The National Interagency Fire Center (NIFC), located in Boise, Idaho, is the nation's support center for wildland firefighting. Eight different agencies and organizations are part of NIFC. Decisions are made using the interagency cooperation concept because NIFC has no single director or manager.
Current Fire Season Outlook
Fire managers are concerned about the foothills and mountains in southern California where current conditions have to potential to cause significant fire activity this month. Other areas of concern include the Plains from southeastern Colorado to Iowa, northern Missouri, and southwestern and south central Alaska. By May, most of California and western Alaska will be at risk with the potential for large fires.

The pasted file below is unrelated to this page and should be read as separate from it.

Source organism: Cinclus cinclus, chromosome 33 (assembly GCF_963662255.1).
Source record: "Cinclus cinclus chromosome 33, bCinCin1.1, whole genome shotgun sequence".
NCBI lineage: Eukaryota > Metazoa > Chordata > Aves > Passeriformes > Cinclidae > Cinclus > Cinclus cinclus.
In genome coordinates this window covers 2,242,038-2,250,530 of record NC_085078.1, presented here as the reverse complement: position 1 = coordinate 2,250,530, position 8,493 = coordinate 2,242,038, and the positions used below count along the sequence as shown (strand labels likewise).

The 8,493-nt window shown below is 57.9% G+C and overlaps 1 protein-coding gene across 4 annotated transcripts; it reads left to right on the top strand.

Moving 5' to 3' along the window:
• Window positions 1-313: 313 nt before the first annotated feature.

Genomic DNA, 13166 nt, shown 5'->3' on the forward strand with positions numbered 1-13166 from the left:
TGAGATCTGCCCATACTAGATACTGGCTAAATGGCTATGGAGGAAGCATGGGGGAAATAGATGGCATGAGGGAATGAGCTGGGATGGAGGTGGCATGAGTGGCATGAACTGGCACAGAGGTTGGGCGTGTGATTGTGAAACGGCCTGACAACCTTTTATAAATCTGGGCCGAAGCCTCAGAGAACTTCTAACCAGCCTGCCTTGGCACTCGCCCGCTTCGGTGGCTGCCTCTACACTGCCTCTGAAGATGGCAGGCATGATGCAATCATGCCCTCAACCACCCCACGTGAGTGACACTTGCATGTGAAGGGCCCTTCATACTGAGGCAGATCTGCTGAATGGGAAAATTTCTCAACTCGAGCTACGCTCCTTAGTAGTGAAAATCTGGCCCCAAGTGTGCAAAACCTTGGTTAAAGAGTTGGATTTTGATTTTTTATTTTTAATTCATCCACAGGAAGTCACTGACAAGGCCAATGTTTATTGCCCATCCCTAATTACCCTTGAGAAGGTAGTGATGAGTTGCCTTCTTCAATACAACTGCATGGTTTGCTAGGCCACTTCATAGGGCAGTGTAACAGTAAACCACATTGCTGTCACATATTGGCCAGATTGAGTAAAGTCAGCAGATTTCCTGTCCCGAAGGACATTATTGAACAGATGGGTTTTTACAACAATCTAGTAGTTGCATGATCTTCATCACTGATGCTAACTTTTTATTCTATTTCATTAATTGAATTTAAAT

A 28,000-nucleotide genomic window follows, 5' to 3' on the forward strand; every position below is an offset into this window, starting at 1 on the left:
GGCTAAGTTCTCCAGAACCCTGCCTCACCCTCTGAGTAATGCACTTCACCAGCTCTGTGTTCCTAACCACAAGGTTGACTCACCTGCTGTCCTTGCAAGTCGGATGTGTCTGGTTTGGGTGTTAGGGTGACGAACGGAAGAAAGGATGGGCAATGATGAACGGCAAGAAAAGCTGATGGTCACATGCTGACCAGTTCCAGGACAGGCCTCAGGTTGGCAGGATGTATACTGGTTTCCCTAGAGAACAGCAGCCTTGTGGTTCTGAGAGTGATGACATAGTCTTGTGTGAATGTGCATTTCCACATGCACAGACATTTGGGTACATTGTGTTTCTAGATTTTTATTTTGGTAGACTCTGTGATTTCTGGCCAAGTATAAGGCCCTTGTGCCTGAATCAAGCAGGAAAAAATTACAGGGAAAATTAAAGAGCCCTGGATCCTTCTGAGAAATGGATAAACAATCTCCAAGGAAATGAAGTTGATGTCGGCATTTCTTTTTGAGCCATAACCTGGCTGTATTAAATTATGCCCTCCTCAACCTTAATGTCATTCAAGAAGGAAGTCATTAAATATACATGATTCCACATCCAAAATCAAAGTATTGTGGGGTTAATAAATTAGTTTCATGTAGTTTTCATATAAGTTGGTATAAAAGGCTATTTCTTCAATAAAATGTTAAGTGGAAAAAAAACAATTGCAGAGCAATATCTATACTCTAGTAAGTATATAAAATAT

The Boise Interagency Fire Center (BIFC) was created in 1965 because the US Forest Service, Bureau of Land Management (BLM), and National Weather Service saw the need to work together to reduce the duplication of services, cut costs, and coordinate national fire planning and operations. The National Park Service and Bureau of Indian Affairs joined BIFC in in the mid 1970s. The US Fish and Wildlife Service later joined in 1979. The Center's name was changed in 1993 from the Boise Interagency Fire Center to the National Interagency Fire Center to more accurately reflect its national mission. The US Fire Administration-FEMA joined NIFC in 2003.